What happens if China’s “one child” is left behind?

What happens if China’s “one child” is left behind?

Beijing - Tiananmen Square - Crowds waiting for duska nd the unfurling of the National flag

Based on a senior official’s remarks, it looks like China may soon relax its one-child policy. That has raised fears among some demographers that the country will experience a massive baby boom once the reproductive shackles come off, and hence “could overturn predictions of an imminent end to global population growth,” in the words of New York Times reporter Andrew Revkin.

Almost one in five human beings is Chinese (1.3 billion out of a global total of 6.7 billion), so the country matters immensely to human numbers. But there’s an assumption embedded in this discussion that deserves to be challenged. How do we know it’s the one-child policy that actually explains China’s current low fertility? Could factors outside of the heavy-handed government framework of fines and sanctions continue to keep Chinese families small even if that framework becomes less heavy-handed?

After all, families are small (and getting smaller) in lots of countries where governments don’t dictate their size. And surveys indicate that three out of five Chinese under the age of 30 want no more than two children, with very few wanting more than three. The government estimates (and not all demographers trust this) that Chinese women now have an average of 1.8 children each over their lifetimes. That alone tells us the one-child policy is ineffective at driving births down to a national rate anywhere close to one child per woman.

Paradoxically, women in Taiwan and in the special administrative regions of Hong Kong and Macao actually have about one child on average, and the one-child policy has never been a factor for these populations. True, they’re not fully comparable to China’s population as a whole, but their hyper-low fertility does speak to the feasibility of achieving lower fertility based not on coercive policies but on the reproductive choices of couples and individuals and good access to family planning services.

Chinese fertility rates began falling long before the one-child policy went into effect in 1979. Women had an average of more than six children in the early 1950s, and that average had fallen by more than half by the late 1970s. It has continued to fall since the introduction of the one-child policy, but less rapidly than in those earlier decades and no more rapidly than fertility has fallen elsewhere in the world.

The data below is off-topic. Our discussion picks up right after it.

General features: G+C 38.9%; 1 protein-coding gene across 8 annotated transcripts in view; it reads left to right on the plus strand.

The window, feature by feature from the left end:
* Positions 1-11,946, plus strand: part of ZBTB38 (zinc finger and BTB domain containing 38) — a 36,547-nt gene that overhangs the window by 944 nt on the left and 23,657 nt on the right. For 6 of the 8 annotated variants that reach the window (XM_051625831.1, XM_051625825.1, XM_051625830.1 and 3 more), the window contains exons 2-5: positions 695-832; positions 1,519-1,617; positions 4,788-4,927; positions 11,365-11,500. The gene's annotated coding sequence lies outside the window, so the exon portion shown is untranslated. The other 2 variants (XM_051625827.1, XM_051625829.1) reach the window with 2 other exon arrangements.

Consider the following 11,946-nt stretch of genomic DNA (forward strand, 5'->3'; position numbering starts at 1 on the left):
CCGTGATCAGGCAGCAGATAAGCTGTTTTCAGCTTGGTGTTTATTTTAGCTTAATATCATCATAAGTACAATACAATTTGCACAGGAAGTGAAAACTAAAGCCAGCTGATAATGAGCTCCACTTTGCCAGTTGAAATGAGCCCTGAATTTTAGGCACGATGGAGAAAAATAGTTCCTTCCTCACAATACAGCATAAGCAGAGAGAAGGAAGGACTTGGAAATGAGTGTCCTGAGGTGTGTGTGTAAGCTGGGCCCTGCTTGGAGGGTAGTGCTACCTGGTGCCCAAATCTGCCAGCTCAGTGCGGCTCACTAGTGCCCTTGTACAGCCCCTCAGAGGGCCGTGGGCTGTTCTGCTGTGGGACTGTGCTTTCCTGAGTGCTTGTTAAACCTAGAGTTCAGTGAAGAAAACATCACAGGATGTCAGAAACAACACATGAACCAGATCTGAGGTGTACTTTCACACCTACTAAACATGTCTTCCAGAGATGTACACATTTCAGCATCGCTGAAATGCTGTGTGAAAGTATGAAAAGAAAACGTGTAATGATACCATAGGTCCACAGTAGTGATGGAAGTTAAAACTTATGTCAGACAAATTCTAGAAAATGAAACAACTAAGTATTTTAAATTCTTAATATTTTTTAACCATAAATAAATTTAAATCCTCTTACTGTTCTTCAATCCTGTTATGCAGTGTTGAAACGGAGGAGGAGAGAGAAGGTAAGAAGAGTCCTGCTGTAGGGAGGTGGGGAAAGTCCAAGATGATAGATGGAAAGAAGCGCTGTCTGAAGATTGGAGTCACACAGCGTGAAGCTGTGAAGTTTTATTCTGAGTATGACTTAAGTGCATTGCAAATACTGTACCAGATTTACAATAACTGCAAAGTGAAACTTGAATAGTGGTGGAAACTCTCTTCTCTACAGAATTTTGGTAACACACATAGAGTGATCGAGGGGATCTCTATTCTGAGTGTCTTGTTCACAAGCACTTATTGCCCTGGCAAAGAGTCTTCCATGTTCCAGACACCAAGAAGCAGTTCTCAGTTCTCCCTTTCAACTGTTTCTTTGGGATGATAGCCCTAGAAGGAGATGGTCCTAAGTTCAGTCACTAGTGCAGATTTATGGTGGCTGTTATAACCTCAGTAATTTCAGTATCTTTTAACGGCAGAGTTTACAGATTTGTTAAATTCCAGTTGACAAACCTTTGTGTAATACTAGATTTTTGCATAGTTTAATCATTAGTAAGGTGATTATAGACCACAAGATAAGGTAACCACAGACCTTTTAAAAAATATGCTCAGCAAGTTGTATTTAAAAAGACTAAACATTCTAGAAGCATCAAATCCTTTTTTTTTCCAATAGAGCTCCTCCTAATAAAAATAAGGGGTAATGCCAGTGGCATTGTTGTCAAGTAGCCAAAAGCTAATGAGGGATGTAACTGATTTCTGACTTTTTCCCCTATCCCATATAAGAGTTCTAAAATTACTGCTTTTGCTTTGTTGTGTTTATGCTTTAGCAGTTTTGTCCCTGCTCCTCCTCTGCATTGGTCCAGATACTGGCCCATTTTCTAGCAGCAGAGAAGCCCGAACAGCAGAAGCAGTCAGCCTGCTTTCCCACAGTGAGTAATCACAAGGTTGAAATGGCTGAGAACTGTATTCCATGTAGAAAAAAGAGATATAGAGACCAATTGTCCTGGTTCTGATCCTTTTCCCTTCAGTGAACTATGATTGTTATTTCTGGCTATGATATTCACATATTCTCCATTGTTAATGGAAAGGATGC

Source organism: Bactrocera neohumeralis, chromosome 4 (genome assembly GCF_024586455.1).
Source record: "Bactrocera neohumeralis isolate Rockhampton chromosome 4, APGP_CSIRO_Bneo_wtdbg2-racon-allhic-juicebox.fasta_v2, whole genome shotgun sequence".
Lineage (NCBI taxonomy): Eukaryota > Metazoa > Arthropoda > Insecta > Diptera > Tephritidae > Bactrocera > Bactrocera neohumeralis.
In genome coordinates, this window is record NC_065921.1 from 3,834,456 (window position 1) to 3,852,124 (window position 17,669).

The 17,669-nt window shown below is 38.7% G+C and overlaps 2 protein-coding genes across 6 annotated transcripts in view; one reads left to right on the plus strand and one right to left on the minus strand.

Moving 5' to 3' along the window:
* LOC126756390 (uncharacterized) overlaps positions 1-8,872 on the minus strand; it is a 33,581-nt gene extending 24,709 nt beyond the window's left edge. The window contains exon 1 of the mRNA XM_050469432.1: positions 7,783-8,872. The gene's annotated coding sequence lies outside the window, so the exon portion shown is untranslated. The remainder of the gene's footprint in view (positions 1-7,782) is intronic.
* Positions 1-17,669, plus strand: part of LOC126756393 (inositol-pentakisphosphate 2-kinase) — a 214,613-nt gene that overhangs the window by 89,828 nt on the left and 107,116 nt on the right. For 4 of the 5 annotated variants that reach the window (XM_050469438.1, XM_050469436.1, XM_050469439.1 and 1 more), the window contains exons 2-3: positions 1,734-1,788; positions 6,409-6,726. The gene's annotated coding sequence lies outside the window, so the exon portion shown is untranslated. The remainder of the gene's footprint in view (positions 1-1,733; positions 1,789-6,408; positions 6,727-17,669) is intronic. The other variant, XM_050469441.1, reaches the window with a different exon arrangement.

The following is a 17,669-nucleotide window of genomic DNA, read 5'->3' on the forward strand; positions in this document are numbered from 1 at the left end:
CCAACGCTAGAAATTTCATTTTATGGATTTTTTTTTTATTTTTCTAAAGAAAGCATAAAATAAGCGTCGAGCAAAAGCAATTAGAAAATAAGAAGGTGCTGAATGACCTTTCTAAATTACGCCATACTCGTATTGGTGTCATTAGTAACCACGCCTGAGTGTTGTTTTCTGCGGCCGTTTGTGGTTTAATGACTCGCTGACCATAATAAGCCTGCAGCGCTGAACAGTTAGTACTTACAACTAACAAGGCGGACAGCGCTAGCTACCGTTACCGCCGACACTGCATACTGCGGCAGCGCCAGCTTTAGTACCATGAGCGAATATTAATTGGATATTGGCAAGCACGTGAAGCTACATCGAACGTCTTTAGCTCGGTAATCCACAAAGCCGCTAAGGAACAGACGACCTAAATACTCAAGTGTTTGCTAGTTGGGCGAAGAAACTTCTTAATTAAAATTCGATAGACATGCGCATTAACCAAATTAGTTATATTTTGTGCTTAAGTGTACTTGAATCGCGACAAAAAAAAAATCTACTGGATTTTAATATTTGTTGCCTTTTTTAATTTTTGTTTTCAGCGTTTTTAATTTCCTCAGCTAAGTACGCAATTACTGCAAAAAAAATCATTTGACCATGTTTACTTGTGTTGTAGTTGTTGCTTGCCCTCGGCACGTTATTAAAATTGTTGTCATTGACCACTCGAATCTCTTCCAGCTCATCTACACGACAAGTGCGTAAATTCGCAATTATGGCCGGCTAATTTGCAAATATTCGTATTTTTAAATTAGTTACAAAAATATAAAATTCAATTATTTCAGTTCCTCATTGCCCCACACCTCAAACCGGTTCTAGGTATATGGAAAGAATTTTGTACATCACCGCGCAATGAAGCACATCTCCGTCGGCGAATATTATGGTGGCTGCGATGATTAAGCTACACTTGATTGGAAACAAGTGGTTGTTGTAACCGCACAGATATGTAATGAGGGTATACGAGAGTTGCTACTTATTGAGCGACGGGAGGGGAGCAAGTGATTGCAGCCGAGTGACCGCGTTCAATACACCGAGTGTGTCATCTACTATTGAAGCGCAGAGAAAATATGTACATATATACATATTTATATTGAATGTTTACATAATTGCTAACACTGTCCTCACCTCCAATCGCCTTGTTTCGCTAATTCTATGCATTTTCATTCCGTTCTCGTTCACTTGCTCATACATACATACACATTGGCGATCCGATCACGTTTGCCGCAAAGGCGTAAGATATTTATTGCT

No one would argue that China’s one-child policy has no impact at all on the country’s population growth. But to attribute a demographic “savings” of 300 million “never-born” people to that policy, as some Chinese officials have done, is to ignore the many other reasons women have fewer children than their mothers or older sisters did. These reasons—which I explore in a book available next month, More: Population, Nature, and What Women Want—include women’s aspirations to educate themselves and find satisfying employment, not to mention decent access to effective contraception.

China’s hothouse economic growth and improving social welfare programs are also likely to continue to encourage smaller families. Just possibly, so does the keen awareness among its citizens that the country’s environmental challenges are closely related to its giant and still-growing population.

Chinese women and couples undoubtedly want the same high-quality health care and contraceptive options that women do elsewhere in the world. Whether an end to global population growth is imminent has much more to do with policies in all countries that help people reach those aspirations than with policies in any one country, no matter how populous, that dictate how many children a woman can have.

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